2019 Dodge Charger SRT Hellcat Red Parked Desert Front Quarter ・ Photo by Dodge
These 10 Dodge Charger competitors to consider bring the realization that we’re in the era of the last Great American Sedan. As crossovers spread their boxy blight over the automotive landscape, those cool cars our fathers and grandfathers used to drive around are becoming a rare breed.
The Great American Sedan, exemplified by the Dodge Charger, is roomy, powerful, well-equipped, and comes with a certain kind of attitude — an assertiveness and a presence. Not all of them are American, though. Some foreign companies have used the Great American Sedan as a template and applied their own spins.
The Charger starts with a 292-hp V6 and goes up to the insane 707-hp Hellcat. We’ll keep within more reasonable boundaries. Let’s go.
The Buick LaCrosse is a sedan from a great American marque, although it’s arguably more popular in China these days. It serves to remind us that around the world, people’s similarities are greater than their differences. After all, who doesn’t like plenty of rear legroom and a pleasantly upscale cabin?
Starting in the low $30,000 area, the LaCrosse blurs the conventional lines between regular cars and their luxury counterparts. It’s also one of the few choices among Great American sedans, along with the Charger, to offer the option of all-wheel drive. If anyone shudders at memories of old-school sedans with their wallowing rides and plastic-y cabins, prepare to jettison those old prejudices. If sedans really are dying, they’re still incredibly healthy.
Photo by Buick
The ATS embodies our point about the last of the Great American Sedans. The 2019 ATS loses its rear passenger doors to become a coupe exclusively. But there are still some 2018 ATS four-doors in the dealerships, should anyone wish to acquire a premium compact sedan from an American marque that can run wheel-to-wheel with the best of Europe, which is as good as it gets.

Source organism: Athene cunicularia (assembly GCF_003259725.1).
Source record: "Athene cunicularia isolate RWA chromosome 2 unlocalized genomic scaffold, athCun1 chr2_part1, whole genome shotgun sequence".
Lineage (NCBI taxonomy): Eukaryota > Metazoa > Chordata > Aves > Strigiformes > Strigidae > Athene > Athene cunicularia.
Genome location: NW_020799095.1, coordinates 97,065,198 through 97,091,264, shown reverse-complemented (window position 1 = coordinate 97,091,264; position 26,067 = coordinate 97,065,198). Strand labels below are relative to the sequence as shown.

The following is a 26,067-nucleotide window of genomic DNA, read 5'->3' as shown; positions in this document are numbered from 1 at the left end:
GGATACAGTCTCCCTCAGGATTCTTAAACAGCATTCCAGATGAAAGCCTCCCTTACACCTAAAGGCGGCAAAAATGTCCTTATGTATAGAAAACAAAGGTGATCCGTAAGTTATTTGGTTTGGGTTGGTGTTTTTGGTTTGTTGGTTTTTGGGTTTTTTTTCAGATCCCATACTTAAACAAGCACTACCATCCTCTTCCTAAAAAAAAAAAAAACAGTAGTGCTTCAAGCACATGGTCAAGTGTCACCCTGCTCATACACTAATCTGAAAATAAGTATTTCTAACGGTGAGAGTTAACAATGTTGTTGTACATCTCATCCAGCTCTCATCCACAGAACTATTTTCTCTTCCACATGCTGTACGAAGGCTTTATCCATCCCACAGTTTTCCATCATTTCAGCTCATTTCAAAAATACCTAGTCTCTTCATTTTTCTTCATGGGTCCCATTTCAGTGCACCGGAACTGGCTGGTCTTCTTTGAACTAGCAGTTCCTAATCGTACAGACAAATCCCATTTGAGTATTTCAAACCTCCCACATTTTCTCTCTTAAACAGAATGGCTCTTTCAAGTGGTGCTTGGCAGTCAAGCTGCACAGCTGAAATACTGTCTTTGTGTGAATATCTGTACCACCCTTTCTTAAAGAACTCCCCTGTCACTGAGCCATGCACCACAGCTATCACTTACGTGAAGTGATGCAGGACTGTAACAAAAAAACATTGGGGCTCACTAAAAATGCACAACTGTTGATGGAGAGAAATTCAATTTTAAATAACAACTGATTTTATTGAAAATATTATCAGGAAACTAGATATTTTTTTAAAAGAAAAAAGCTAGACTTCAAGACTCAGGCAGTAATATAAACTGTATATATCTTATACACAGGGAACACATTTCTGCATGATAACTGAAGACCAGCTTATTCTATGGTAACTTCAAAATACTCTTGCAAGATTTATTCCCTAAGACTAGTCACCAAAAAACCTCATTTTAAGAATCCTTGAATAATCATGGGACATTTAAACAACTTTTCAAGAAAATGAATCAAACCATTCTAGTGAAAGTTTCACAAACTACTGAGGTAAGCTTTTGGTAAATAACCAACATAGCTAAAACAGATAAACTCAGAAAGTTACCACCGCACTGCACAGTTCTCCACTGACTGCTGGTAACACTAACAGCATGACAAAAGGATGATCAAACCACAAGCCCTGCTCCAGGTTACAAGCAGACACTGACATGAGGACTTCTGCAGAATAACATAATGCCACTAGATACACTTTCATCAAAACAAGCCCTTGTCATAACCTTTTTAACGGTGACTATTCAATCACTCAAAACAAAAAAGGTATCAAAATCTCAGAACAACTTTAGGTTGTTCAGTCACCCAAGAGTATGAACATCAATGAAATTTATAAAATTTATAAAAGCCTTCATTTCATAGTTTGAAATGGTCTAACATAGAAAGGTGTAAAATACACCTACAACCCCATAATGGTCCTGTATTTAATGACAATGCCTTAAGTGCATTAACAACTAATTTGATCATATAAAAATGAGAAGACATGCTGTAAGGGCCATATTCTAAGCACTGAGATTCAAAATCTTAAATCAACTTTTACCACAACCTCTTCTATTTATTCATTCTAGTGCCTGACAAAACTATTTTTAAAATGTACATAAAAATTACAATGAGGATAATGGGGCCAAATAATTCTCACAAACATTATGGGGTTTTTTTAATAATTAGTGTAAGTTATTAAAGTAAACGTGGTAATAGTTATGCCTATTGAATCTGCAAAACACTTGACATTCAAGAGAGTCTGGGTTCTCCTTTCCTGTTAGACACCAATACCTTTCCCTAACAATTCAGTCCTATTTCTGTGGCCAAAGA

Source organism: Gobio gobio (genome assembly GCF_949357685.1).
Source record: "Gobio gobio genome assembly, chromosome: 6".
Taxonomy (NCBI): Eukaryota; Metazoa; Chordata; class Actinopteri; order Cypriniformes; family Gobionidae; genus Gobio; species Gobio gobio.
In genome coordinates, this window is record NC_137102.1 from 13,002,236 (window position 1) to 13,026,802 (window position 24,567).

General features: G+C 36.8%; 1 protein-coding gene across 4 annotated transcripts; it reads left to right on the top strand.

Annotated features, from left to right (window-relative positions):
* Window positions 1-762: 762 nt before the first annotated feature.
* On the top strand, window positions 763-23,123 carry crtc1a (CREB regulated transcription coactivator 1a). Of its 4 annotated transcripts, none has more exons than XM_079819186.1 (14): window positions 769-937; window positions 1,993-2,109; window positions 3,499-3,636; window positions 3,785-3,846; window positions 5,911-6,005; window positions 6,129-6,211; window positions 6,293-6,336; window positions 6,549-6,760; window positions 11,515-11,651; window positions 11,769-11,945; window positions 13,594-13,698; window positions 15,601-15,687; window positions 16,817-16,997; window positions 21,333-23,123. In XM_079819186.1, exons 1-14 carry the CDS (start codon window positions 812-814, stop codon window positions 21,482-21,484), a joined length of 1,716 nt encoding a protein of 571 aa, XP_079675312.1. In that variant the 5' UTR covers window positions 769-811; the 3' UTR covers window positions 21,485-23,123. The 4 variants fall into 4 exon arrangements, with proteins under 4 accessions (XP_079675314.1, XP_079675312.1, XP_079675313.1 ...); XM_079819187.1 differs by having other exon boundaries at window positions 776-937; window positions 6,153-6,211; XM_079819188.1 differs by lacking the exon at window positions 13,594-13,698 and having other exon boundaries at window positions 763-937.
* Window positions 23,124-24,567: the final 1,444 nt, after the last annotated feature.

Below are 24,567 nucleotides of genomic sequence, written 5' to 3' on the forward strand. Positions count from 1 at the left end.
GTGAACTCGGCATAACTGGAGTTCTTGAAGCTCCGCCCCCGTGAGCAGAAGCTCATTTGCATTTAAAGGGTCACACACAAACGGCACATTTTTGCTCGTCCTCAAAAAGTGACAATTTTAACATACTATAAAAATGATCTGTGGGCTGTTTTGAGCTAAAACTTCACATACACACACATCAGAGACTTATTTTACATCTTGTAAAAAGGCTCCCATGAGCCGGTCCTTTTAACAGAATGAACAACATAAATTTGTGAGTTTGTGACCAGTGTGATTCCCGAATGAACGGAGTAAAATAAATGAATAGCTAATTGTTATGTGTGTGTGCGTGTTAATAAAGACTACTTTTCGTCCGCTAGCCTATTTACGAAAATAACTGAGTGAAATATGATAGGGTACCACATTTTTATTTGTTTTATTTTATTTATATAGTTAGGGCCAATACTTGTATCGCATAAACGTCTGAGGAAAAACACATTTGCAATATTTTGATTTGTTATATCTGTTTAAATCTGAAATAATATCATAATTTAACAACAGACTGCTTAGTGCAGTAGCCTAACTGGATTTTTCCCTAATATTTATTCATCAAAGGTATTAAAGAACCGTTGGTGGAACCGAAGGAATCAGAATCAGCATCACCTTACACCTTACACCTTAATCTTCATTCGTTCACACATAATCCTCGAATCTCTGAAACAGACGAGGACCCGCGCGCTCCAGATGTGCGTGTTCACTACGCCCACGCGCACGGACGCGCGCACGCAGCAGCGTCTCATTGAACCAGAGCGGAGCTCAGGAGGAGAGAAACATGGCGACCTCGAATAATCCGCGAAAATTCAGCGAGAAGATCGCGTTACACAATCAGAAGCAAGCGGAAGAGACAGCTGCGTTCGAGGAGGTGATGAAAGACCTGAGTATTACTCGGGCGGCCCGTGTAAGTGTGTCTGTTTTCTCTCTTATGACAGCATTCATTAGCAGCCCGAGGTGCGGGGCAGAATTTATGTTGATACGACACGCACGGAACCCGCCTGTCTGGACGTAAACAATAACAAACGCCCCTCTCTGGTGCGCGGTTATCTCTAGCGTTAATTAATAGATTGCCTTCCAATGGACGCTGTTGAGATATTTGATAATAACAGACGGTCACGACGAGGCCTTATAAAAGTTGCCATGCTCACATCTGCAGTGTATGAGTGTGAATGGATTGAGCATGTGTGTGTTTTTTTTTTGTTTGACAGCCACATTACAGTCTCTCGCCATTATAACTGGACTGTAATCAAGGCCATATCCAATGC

The entry level engine is a turbocharged 2.0-liter/four-cylinder unit, going against the accepted Stateside wisdom of “there’s no replacement for displacement.” But output of 272 hp in the ATS is not far off the Charger’s 292-hp V6 in the SXT. And the dynamics of the ATS would more than make up for that minor shortfall.
Photo by General Motors
Impala: The name alone evokes generations of Great American Sedans all the way back to the time of fins. Admittedly, the current Chevy Impala is not particularly romantic, but it’s a far more engaging drive than its rental-fleet styling might suggest.
Its starting price is in the $29,000 region, but that leaves enough budget to select the 305-hp V6 engine and still come in below the least expensive Charger. The Impala sends that power only to the front wheels, but this car is spacious (39.8 inches of rear legroom) and comfortable (yet the ride quality is still controlled), plus there’s a huge 18.8 cubic feet of trunk space. This is luxury motoring at mainstream pricing.
Photo by General Motors
The Chrysler 300 definitely is a Great American Sedan, especially in regard to the 300S and its 363-hp V8 engine. It’s related to the Dodge Charger, and they’re both based on an older version of the Mercedes-Benz E-Class (which goes to show that it’s not necessarily what’s underneath, but what happens on top).
In the 300’s case, there’s an imposing and authoritative exterior design, giving it a character that’s often been used in movies, such as the wheels for a mobster or the status symbol for a bank manager. The entry level 300 comes with the same 292-hp V6 as the Charger and starts at around $30,000. If the Charger represents a sporty side, the 300 is more luxurious.
Photo by Chrysler
Before Ford pulls the plug on its sedans completely, the Taurus represents the last chance to own a large four-door car with a Blue Oval badge. The Taurus is at home on those long, straight, iconically American roads, eating up freeway miles and avenues alike.